Home' HR Monthly : April 2015 Contents Month 2014 HRMonthly 9
ON GIVING AND TAKING
This month I have been thinking about the ideas of
getting and giving, and in doing so was reminded of the
present Pope’s namesake, Francis of Assisi, who joined
the dots between the two ideas very simply when he
said: “In giving we receive”.
I’ve been thinking along these lines because in my
series of columns on AHRI’s five strategic pillars, this
month I want to discuss the second pillar – HR Community.
The essence of HR Community is that it
acknowledges the centrality of give and take that
is at the heart of the volunteer culture – and the
glue that binds people together in professional
associations such as AHRI.
When people join a professional body, they do so for
many reasons. One of those is summarised neatly in
this commonly asked question: “ What’s in it for me?”
That is a ver y legitimate question and my
management team and I spend a good deal of time and
energy trying to provide fitting answers to it.
Access to useful networks is one of those answers.
AHRI’s free member forums around the country
have proven to be a popular response to the demand
for a way to bring together, in face-to-face discussion
groups, professionals who share specialist expertise
and geographic location.
We get positive feedback from those groups, as
we do from the many formal professional
development activities and events held
around the country where members
can join forcces.
Our HR monthly magazine and our
new HRm online media site provide
different types of professional
networking opportunities, as does
the AHRI LinkedIn discussion
group that consists of a great many
members these days, heading for
around 50,000 the last time I looked.
But while LinkedIn ser ves a purpose,
at bottom it’s simply a place to find
people and a place to be found.
One thing we have discovered
in pondering this question
is that on the whole AHRI
members do not simply
operate on the basis of
being in it for what they
Evidence for that is
our highly successful
national mentoring scheme, which continues to provide
accounts of members who tell us they receive by giving.
So much so that we have no trouble running monthly
stories in the magazine in which mentors and mentees
share experiences of what each gets out of the exercise,
as well as what each puts in. The stories reveal that
mentors are often surprised at how much they learn
from the person they are mentoring. The ostensible
giver often happily admits to being a receiver.
Another discovery we have made is that very often
members are looking for opportunities to give, and
they look to us to provide those opportunities. Our
elected state councils are outstanding examples of
members giving to their colleagues through their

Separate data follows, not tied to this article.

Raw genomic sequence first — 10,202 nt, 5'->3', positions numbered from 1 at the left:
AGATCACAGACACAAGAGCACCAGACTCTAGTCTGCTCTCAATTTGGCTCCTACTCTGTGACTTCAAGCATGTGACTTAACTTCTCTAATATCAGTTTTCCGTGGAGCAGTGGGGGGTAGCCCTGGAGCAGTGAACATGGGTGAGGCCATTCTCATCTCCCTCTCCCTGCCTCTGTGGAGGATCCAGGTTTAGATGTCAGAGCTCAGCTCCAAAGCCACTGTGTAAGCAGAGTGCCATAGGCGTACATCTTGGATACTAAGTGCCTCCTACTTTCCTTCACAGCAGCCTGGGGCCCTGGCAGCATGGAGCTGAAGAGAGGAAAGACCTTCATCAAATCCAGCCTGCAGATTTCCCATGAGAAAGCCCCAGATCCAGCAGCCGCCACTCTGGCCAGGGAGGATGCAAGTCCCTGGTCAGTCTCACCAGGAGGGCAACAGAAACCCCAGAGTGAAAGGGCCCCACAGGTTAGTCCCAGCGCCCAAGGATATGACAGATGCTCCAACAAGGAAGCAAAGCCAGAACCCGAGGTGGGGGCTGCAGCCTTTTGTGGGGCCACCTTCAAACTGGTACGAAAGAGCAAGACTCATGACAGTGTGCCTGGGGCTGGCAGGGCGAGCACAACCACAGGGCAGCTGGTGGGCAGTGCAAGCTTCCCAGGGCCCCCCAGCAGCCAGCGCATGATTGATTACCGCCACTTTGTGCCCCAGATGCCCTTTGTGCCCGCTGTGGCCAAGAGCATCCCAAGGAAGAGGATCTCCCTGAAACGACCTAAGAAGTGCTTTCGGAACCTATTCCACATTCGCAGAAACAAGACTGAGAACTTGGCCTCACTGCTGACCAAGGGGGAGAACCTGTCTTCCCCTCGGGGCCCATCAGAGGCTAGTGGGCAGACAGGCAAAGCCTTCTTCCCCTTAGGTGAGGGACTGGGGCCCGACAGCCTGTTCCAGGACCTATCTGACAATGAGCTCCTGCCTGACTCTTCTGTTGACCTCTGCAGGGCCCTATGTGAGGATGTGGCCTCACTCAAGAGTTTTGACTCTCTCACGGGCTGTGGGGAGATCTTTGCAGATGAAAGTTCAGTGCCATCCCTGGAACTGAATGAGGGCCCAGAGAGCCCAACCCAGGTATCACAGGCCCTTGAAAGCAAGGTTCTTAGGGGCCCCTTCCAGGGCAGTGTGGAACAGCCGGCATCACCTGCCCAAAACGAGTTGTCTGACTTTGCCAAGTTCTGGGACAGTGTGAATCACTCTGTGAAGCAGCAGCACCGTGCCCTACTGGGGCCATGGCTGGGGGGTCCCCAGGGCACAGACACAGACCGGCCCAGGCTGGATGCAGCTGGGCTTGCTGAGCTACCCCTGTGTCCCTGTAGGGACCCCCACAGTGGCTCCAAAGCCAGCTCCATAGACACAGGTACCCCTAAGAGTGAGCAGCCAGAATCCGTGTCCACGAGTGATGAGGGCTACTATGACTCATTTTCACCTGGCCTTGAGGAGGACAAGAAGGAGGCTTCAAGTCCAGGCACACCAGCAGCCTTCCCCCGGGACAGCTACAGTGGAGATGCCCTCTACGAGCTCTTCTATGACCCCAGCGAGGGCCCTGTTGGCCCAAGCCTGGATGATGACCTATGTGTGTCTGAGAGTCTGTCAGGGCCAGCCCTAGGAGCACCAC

formal council roles.
But to be frank, I have to admit we could be
doing more to offer other opportunities to “give”,
and it is through the HR Community pillar that
we are making determined efforts to remedy our
Over the past year or so we have established
volunteer panels in addition to our councils that draw
on the professional expertise of members. Those
panels are making a substantial contribution to the
profession and their HR colleagues. I’m thinking of our
Research Advisory Panel, our Public Sector Reference
Panel and our Inclusion and Diversity Panel. These
emulate in some ways our long-standing National
Accreditation Committee which is a decision-
making body. Our expert panels don’t have
decision-making responsibilities as such, but
provide authoritative advice to AHRI in key
areas of professional activity.
In addition to the AHRI councils and
panels, we are also currently working
on a new initiative designed to create a
culture of informal volunteering
that supports the aspirational
needs of members to give
back to their colleagues and
to the profession. My national
manager of operations, Julia
Whitford, has responsibility
for this initiative which is due
for rollout soon. Julia would be
ver y interested in hearing from
members with ideas.
And so would I.
Chief executive officer
INJURY CLAIMS CUT
RETAILER DAVID JONES
has reduced the number
of injury compensation
claims over the past
five years, with the total
number recorded around
50 per cent lower than for
others in the industry.
The key, according
to workplace safety
newswire OHS Alert, is
establishing an injur y
– with dedicated staff
monitoring injuries and
return to work plans.
specialist at David Jones,
said that the retailer’s
costs have dropped by
50 per cent in NSW and
by 40 per cent nationally.
“Instead of rushing ever y
injured worker of f to the
doctor ... our employees
are offered light duties
in the workplace for a
shor t timeframe while
we monitor them, and if
at any stage they are not
recovering or they have
changed their mind and
want to see a doctor,
we organise a doctor’s
appointment for them.”
The strategy has proven
successful in reducing DJ’s
MTI (medical treatment
BY 50 PER CENT
IN NSW AND BY
40 PER CENT
23/03/15 4:58 PM
Links Archive March 2015 May 2015 Navigation Previous Page Next Page